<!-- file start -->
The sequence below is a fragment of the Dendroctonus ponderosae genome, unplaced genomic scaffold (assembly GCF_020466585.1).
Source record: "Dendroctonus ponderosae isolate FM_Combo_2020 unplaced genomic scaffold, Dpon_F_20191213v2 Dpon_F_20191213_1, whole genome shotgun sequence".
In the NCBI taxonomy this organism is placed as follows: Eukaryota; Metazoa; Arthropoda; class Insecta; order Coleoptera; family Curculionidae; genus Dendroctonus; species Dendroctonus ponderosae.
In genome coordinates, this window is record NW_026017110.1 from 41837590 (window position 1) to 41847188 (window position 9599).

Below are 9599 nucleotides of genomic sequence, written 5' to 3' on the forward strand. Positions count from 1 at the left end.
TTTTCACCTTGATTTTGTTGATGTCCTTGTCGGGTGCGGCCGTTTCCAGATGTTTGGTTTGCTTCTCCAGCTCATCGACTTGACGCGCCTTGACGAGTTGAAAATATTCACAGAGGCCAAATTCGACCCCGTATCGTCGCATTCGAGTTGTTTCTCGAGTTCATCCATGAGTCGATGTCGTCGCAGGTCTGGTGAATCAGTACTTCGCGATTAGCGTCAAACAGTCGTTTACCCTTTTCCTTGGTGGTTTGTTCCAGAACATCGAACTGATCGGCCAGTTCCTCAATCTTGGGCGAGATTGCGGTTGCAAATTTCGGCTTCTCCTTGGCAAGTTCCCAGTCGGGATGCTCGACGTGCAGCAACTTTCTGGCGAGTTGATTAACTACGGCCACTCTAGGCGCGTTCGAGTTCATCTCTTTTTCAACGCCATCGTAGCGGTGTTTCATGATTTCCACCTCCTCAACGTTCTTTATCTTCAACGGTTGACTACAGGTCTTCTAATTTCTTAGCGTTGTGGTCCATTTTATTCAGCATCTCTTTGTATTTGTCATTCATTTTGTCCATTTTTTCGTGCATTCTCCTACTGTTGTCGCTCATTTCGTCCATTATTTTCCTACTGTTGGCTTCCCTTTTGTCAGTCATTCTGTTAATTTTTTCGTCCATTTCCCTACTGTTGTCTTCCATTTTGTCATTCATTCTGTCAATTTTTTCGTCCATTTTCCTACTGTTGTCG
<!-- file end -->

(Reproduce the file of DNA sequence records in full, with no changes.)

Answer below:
The sequence below is a fragment of the Dendroctonus ponderosae genome, unplaced genomic scaffold (assembly GCF_020466585.1).
Source record: "Dendroctonus ponderosae isolate FM_Combo_2020 unplaced genomic scaffold, Dpon_F_20191213v2 Dpon_F_20191213_1, whole genome shotgun sequence".
In the NCBI taxonomy this organism is placed as follows: Eukaryota; Metazoa; Arthropoda; class Insecta; order Coleoptera; family Curculionidae; genus Dendroctonus; species Dendroctonus ponderosae.
In genome coordinates, this window is record NW_026017110.1 from 41837590 (window position 1) to 41847188 (window position 9599).

Below are 9599 nucleotides of genomic sequence, written 5' to 3' on the forward strand. Positions count from 1 at the left end.
TTTTCACCTTGATTTTGTTGATGTCCTTGTCGGGTGCGGCCGTTTCCAGATGTTTGGTTTGCTTCTCCAGCTCATCGACTTGACGCGCCTTGACGAGTTGAAAATATTCACAGAGGCCAAATTCGACCCCGTATCGTCGCATTCGAGTTGTTTCTCGAGTTCATCCATGAGTCGATGTCGTCGCAGGTCTGGTGAATCAGTACTTCGCGATTAGCGTCAAACAGTCGTTTACCCTTTTCCTTGGTGGTTTGTTCCAGAACATCGAACTGATCGGCCAGTTCCTCAATCTTGGGCGAGATTGCGGTTGCAAATTTCGGCTTCTCCTTGGCAAGTTCCCAGTCGGGATGCTCGACGTGCAGCAACTTTCTGGCGAGTTGATTAACTACGGCCACTCTAGGCGCGTTCGAGTTCATCTCTTTTTCAACGCCATCGTAGCGGTGTTTCATGATTTCCACCTCCTCAACGTTCTTTATCTTCAACGGTTGACTACAGGTCTTCTAATTTCTTAGCGTTGTGGTCCATTTTATTCAGCATCTCTTTGTATTTGTCATTCATTTTGTCCATTTTTTCGTGCATTCTCCTACTGTTGTCGCTCATTTCGTCCATTATTTTCCTACTGTTGGCTTCCCTTTTGTCAGTCATTCTGTTAATTTTTTCGTCCATTTCCCTACTGTTGTCTTCCATTTTGTCATTCATTCTGTCAATTTTTTCGTCCATTTTCCTACTGTTGTCG